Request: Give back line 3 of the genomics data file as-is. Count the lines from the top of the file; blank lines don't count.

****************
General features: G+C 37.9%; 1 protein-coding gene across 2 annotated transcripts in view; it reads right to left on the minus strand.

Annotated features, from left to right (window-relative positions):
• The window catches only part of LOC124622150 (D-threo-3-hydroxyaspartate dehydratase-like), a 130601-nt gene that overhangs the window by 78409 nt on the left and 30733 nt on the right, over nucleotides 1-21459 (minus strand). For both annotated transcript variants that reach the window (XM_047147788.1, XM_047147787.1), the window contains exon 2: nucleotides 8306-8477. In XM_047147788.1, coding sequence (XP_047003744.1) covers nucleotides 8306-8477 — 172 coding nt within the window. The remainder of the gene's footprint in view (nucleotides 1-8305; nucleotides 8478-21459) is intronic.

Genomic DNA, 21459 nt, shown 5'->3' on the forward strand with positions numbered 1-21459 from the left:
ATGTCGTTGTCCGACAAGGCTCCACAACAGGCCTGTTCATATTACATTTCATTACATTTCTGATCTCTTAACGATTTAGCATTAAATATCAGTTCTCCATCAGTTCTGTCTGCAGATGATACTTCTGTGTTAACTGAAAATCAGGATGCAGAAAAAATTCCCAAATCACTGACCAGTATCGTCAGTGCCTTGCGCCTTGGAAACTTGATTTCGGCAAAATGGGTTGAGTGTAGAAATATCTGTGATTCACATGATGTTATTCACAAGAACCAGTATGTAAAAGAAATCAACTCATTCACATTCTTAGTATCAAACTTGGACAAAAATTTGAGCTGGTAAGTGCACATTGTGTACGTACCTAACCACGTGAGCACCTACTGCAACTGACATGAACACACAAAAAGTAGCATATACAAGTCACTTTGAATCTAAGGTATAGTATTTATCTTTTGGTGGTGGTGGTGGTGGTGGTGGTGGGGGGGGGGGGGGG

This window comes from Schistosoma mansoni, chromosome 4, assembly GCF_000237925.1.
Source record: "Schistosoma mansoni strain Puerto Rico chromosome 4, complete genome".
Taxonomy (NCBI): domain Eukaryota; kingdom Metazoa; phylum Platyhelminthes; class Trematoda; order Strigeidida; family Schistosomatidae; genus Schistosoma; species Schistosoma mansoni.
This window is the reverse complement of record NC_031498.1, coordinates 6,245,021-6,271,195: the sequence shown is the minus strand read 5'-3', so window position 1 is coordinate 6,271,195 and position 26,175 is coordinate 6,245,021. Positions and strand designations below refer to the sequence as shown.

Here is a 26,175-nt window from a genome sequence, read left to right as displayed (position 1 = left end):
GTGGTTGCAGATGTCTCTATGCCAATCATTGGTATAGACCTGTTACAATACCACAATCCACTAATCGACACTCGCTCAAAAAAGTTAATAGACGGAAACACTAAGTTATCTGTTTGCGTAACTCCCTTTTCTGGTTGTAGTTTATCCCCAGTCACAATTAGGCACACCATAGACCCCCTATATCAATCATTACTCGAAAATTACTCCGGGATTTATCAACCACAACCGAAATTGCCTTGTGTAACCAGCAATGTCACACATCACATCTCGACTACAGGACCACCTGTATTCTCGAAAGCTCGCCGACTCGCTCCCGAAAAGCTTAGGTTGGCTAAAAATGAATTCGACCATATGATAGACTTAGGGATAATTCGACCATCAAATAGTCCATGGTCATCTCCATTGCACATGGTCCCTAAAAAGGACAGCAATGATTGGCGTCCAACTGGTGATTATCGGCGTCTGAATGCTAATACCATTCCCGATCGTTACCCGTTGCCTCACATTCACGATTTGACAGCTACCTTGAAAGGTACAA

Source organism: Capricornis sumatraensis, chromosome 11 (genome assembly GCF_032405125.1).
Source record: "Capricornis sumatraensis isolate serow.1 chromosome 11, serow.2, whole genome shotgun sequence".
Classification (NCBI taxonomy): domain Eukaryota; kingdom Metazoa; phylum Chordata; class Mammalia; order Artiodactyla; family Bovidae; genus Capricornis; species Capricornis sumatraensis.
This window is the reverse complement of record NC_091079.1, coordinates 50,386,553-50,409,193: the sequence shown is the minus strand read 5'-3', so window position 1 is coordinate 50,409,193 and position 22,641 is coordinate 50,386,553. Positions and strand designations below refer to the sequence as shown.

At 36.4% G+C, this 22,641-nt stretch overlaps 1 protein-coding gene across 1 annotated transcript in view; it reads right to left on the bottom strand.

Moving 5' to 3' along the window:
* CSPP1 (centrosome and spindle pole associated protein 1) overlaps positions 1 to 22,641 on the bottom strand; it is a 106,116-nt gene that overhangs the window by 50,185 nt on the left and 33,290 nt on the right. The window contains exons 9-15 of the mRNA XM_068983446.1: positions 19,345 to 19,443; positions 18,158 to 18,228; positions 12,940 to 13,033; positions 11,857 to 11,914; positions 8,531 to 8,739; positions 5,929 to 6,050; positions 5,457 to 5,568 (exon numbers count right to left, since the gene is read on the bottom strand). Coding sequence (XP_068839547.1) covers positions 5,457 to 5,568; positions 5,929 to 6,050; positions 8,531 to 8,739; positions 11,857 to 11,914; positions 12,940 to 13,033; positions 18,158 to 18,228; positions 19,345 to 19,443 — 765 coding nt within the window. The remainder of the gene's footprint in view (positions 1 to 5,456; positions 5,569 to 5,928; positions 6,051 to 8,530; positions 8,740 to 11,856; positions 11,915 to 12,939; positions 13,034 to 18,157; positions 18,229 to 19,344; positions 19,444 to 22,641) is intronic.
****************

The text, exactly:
• The window catches only part of LOC124622150 (D-threo-3-hydroxyaspartate dehydratase-like), a 130601-nt gene that overhangs the window by 78409 nt on the left and 30733 nt on the right, over nucleotides 1-21459 (minus strand). For both annotated transcript variants that reach the window (XM_047147788.1, XM_047147787.1), the window contains exon 2: nucleotides 8306-8477. In XM_047147788.1, coding sequence (XP_047003744.1) covers nucleotides 8306-8477 — 172 coding nt within the window. The remainder of the gene's footprint in view (nucleotides 1-8305; nucleotides 8478-21459) is intronic.